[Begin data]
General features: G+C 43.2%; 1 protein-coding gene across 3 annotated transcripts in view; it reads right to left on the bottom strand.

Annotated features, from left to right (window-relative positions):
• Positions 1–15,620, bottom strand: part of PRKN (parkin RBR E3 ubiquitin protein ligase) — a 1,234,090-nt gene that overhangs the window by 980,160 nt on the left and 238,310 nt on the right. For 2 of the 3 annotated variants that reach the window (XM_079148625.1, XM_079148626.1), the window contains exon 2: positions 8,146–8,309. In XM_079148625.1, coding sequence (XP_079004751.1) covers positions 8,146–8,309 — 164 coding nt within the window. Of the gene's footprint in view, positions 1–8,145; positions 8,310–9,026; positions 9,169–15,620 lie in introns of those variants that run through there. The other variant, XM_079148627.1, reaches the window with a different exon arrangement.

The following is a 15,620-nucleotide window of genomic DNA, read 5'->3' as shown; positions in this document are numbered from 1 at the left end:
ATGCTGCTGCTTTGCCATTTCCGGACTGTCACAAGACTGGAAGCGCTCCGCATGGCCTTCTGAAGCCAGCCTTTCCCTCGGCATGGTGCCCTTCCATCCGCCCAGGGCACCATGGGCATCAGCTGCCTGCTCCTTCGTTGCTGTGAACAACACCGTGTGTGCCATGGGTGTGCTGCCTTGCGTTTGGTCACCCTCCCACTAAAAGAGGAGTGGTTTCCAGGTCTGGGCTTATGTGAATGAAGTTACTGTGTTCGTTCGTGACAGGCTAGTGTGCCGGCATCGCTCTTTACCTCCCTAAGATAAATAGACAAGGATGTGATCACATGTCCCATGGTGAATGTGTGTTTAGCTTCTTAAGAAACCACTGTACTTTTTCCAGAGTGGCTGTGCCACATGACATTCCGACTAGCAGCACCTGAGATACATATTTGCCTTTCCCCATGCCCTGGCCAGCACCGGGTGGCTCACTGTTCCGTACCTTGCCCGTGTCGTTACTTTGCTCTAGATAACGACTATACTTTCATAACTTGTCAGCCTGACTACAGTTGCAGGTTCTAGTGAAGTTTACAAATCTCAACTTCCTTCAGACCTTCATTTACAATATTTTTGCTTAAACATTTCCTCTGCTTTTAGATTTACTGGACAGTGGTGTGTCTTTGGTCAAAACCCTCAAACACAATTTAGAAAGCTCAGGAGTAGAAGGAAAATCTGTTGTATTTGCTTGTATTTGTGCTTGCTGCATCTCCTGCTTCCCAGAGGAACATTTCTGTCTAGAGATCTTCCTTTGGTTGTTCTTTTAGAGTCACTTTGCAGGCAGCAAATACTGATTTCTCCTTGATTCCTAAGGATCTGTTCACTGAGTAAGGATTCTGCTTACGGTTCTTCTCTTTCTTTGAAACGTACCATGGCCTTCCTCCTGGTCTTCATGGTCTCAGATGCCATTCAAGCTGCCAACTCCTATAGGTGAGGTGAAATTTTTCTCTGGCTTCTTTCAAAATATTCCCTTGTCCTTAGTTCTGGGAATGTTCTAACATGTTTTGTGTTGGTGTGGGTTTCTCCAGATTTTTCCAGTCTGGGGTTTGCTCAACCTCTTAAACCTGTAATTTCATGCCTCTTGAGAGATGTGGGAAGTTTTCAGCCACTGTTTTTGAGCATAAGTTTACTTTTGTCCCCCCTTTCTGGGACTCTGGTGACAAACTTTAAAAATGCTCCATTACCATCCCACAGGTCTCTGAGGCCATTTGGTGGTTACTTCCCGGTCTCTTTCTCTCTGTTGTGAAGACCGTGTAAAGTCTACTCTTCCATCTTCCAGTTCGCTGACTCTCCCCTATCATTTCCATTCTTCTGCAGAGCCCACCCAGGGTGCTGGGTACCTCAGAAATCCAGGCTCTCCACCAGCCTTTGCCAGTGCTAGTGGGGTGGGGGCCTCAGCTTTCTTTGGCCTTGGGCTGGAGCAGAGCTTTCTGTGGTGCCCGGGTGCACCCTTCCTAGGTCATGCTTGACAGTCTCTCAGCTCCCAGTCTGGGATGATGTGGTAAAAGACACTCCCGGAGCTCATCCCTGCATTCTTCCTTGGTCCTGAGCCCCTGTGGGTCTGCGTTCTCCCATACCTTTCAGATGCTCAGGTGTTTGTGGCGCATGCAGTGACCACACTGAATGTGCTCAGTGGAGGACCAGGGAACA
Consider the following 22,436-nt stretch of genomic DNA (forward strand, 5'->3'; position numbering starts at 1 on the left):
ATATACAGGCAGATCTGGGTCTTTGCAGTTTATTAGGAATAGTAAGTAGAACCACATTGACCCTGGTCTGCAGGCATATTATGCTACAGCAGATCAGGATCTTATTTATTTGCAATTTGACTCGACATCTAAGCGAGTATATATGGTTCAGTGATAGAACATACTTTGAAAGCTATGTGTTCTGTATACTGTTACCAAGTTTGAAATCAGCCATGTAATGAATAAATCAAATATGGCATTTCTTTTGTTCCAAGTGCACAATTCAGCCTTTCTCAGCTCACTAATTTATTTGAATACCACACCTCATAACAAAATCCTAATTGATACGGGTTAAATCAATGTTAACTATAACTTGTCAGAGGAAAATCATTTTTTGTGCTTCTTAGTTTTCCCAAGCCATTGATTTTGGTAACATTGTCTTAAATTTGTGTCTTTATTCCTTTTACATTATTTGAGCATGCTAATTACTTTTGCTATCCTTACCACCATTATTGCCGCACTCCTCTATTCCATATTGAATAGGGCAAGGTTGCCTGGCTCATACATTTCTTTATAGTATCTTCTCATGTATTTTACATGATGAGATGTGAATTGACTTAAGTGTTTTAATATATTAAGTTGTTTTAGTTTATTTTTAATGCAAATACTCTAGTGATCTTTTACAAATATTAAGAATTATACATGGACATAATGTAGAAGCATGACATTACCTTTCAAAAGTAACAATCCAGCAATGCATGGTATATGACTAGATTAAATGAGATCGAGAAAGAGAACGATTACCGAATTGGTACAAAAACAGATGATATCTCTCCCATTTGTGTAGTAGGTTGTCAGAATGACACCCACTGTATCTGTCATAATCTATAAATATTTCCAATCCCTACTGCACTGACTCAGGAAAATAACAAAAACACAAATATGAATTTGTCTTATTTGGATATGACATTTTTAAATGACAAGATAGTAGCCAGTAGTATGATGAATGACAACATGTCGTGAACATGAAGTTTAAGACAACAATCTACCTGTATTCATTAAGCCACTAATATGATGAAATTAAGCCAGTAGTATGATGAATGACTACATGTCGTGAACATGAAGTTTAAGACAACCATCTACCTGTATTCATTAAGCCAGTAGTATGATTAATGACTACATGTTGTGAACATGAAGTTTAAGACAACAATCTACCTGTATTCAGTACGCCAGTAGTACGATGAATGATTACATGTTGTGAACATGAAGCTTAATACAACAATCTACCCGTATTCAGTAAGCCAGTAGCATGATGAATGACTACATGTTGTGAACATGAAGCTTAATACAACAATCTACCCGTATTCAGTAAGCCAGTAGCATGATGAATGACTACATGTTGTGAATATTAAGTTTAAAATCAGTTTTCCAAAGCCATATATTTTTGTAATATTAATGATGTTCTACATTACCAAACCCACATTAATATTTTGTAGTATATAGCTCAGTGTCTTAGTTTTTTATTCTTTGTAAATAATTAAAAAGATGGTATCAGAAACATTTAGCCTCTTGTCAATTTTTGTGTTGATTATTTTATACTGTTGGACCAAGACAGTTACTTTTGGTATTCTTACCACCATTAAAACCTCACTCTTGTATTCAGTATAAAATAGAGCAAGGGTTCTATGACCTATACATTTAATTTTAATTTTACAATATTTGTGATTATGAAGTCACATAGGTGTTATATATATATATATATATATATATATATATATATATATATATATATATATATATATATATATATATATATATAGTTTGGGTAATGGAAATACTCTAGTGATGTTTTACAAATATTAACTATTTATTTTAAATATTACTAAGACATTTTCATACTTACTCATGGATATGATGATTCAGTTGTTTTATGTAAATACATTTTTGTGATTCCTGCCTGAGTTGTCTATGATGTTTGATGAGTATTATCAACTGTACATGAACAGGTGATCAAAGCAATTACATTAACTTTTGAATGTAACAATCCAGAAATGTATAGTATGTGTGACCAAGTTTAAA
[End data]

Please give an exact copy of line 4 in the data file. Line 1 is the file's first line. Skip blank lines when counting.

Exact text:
The following is a 15,620-nucleotide window of genomic DNA, read 5'->3' as shown; positions in this document are numbered from 1 at the left end: